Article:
If your network consists of computers, running Windows only, then you are far less likely to have any compatibility issues. However, if some or all of your network units run Mac Os X or any of the Linux flavors, then you need to make sure that they can communicate with the network attached storage that you intend to purchase.

Data Protection

Most NAS devices that have more than one storage unit come with RAID (Redundant Array of Independent Disks) protection, which protection could range from RAID 1 level to RAID 5 level, where each one of these levels offers different degree of data protection. RAID 1, which is most commonly used with sets of two disks, could be actually implemented over larger sets as well and it mirrors the data by writing it without stripping or parity, and offers fault tolerance from disk failure. In comparison, RAID 5 works slightly differently as it distributes the data as blocks to all available hard drives and can work flawlessly even after one of these drives fails.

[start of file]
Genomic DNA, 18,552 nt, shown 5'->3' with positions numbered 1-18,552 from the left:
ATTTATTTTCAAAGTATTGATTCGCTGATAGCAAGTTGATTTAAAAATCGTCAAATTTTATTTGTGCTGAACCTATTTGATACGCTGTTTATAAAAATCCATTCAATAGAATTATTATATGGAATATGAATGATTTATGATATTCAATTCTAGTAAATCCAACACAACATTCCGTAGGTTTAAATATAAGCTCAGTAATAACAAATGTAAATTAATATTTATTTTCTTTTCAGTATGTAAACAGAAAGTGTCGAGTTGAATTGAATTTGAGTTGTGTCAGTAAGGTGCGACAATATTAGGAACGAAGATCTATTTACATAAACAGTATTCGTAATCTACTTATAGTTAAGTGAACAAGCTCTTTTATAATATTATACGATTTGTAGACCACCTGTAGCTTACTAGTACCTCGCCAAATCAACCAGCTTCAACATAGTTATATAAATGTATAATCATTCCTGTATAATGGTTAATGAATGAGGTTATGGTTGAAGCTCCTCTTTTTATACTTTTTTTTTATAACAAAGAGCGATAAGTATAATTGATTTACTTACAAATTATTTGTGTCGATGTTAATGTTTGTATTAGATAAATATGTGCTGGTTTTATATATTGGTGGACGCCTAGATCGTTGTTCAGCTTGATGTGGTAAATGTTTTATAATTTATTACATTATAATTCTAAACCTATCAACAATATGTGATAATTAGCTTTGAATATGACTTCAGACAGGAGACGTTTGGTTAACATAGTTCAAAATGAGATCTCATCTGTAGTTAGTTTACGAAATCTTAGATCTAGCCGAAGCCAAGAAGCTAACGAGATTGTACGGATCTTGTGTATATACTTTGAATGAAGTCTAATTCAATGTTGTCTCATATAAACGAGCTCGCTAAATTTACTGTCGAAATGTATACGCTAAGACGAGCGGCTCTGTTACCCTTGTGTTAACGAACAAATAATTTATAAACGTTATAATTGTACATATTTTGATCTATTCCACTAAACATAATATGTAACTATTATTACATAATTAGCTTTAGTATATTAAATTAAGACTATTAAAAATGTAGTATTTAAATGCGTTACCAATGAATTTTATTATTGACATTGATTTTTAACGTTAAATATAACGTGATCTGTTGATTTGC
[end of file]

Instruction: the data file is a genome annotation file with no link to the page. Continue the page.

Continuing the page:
Access permissions

As your organization grows, you are likely to have different groups of users, to whom you would want to assign different access levels. Many NAS devices come with built-in functionality that allows you to do this off the bat and set up access permissions on individual and group level easily. However, some of the low-priced units could have very limited data access configurations, similar to the ones that you can find on a personal computer; on these devices, you could make some files or folders readable only, but even though this could be fine for a small family-ran business, it is not an adequate solution for bigger businesses.

Network Connectivity